By Rob McCormick
I spent Thanksgiving week in Florida soaking up eighty degree temps while salivating over Tahoe weather reports as storm after storm pounded the Sierra Nevada. I heard rumors of “chest deep to rocks”, patrol sleds stuck on Mountain Run, a six foot crown in Chute 75, Kirkwood and Alpine pushing the 100 inch mark and cars so buried you could not identify them. By the middle of the week it became obvious something special was happening. Many resorts reported some of the highest November snowfall totals on record. By Thanksgiving Day the Tahoe Region stood at roughly 25% of its average annual snowfall.
The abundance of early season snow implied the backcountry might be worth a taste test to see if things were getting underway ahead of schedule. Upon my return Friday night I made plans with my touring buddies, packed my gear and prepared to head to our favorite stash on Saturday with the possibility of an encore visit on Sunday.
We began skinning from elevation 6,100 at around 10:30 Saturday morning. An hour and a half later, and 1,800 vertical feet higher, it was snowing heavily with winds gusting from the southwest. The Sierra Avalanche Center (www.sierraavalanchecenter.org) had reported north and northeast aspects most likely for slide conditions. We dug a pit that showed an unstable layer at about 8 to 10 inches. Based on conditions (heavy snow with rapid loading) we opted to ski mostly lower angle north facing terrain. It was fantastic powder! Surface sloughs were common on anything over thirty degrees. We experienced one skier triggered slab avalanche with about a 6 to 8 inch crown. It ran a short distance onto more gradual terrain. It was definitely a day to play it safe so we stuck to the trees and stayed away from tempting yet dicey steeper terrain and open faces. It was an awesome first backcountry day of the year. So good in fact that we decided to return the following day.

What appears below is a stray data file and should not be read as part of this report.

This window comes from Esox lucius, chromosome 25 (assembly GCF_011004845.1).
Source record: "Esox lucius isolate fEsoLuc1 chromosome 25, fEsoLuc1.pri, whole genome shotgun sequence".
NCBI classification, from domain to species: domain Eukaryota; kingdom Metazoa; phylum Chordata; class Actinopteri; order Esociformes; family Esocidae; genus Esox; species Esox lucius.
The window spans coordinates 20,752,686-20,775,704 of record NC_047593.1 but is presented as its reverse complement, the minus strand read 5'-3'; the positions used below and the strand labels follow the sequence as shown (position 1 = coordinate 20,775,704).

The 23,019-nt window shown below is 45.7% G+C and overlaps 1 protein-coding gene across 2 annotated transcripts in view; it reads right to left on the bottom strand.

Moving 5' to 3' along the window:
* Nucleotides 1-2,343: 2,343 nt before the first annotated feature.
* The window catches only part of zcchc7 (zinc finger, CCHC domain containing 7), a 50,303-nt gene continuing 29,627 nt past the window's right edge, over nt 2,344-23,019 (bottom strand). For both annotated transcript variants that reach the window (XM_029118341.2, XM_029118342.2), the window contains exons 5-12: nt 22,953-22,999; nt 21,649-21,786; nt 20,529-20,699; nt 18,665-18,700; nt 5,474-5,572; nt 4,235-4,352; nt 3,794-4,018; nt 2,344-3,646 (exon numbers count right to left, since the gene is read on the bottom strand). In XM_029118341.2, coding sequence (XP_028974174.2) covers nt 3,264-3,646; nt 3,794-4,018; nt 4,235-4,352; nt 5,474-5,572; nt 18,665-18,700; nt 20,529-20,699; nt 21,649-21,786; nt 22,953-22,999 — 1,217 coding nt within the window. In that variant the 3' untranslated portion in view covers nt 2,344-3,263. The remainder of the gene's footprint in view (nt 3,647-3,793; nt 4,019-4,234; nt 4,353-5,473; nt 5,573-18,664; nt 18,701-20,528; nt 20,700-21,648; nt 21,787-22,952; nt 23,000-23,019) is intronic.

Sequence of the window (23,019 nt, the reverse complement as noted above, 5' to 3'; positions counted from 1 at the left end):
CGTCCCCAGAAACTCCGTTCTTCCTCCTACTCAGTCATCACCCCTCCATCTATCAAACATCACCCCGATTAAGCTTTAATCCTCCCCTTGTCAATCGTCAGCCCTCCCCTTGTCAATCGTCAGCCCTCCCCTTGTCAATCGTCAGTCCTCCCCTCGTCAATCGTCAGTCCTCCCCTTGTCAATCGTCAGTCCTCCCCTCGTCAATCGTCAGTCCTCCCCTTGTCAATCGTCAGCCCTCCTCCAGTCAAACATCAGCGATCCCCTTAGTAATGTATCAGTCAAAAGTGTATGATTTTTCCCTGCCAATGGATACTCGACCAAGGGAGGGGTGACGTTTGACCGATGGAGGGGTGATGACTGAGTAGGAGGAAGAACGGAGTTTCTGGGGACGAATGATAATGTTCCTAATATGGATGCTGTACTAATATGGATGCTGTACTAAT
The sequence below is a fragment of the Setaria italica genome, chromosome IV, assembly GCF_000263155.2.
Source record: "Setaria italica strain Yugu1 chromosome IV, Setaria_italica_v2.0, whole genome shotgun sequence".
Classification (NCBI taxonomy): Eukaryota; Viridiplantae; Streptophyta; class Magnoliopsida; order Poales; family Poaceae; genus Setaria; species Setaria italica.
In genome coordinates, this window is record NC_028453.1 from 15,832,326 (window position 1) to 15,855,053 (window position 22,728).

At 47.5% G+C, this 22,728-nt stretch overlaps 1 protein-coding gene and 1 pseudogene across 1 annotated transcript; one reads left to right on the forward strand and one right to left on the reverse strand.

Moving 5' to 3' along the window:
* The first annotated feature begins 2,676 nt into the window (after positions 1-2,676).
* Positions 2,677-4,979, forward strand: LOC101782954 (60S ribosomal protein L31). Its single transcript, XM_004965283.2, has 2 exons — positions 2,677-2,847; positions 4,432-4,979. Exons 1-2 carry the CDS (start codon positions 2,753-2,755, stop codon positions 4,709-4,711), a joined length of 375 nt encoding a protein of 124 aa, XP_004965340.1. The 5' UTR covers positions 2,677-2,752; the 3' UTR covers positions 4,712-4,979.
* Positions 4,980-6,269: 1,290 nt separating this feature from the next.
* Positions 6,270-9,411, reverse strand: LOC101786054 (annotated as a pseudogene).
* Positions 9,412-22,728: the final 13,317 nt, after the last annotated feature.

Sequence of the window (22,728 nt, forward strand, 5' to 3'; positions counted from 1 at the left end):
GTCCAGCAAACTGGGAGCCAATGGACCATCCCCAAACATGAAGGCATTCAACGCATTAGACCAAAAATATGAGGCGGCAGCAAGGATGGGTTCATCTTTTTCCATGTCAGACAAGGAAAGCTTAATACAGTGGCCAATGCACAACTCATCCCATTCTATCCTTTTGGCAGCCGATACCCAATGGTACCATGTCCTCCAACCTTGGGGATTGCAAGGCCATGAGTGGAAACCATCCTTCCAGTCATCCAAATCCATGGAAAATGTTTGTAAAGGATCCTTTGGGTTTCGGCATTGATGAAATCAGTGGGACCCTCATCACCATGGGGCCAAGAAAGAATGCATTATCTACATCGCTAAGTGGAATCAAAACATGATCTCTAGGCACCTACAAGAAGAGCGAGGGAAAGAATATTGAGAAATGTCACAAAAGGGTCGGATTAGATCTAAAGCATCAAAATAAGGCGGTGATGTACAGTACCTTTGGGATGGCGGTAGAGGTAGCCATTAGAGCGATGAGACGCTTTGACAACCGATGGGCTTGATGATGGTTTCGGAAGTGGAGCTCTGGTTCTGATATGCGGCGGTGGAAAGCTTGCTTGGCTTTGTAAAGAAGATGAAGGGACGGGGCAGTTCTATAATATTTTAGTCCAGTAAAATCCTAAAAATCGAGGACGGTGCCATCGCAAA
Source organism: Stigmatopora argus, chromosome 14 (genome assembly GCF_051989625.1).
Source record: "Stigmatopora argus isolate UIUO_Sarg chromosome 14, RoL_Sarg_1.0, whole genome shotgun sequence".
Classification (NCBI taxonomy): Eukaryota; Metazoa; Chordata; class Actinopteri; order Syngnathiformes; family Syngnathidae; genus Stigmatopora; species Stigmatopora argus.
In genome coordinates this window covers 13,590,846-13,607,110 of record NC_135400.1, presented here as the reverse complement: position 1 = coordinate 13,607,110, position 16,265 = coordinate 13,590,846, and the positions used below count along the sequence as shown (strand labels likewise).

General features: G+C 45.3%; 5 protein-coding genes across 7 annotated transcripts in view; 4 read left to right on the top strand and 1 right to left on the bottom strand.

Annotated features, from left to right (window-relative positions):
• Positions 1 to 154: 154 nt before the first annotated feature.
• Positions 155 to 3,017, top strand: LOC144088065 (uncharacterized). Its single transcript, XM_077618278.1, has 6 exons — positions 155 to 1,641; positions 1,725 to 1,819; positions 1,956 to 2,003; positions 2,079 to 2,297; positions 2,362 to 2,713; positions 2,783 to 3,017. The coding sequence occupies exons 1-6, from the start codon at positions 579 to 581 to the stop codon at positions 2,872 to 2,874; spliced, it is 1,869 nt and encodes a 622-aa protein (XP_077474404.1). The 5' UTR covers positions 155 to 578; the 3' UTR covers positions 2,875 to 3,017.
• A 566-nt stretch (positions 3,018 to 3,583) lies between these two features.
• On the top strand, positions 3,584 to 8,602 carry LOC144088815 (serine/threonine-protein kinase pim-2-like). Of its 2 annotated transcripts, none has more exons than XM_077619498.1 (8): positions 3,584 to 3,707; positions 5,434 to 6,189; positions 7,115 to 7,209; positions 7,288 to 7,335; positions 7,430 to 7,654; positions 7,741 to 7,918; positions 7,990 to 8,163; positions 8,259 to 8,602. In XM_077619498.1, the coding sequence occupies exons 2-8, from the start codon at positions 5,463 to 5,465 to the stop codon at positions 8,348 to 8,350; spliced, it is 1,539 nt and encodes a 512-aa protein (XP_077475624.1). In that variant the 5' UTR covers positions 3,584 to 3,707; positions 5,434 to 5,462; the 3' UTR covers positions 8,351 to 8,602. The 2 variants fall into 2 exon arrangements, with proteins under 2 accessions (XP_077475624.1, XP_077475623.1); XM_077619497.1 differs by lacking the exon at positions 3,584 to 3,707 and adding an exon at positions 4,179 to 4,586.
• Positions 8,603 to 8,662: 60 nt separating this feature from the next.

Sunday brought colder temps, sunshine and a far more stable snowpack. We were able to ski steeper lines with minimal movement. The snow was wispy, dry and delightful. After a couple juicy laps we headed into Truckee for burritos and beers at Bills. Our early season teaser was a smashing success. We found that not only is the backcountry ready to go…it’s about as good as it gets. So go get some!
Jeff Wright does some eye level snow scanning (photo by Grant Kaye)
The author samples November pow (photo by Grant Kaye)
The State of the Backcountry November 27 and 28, 2010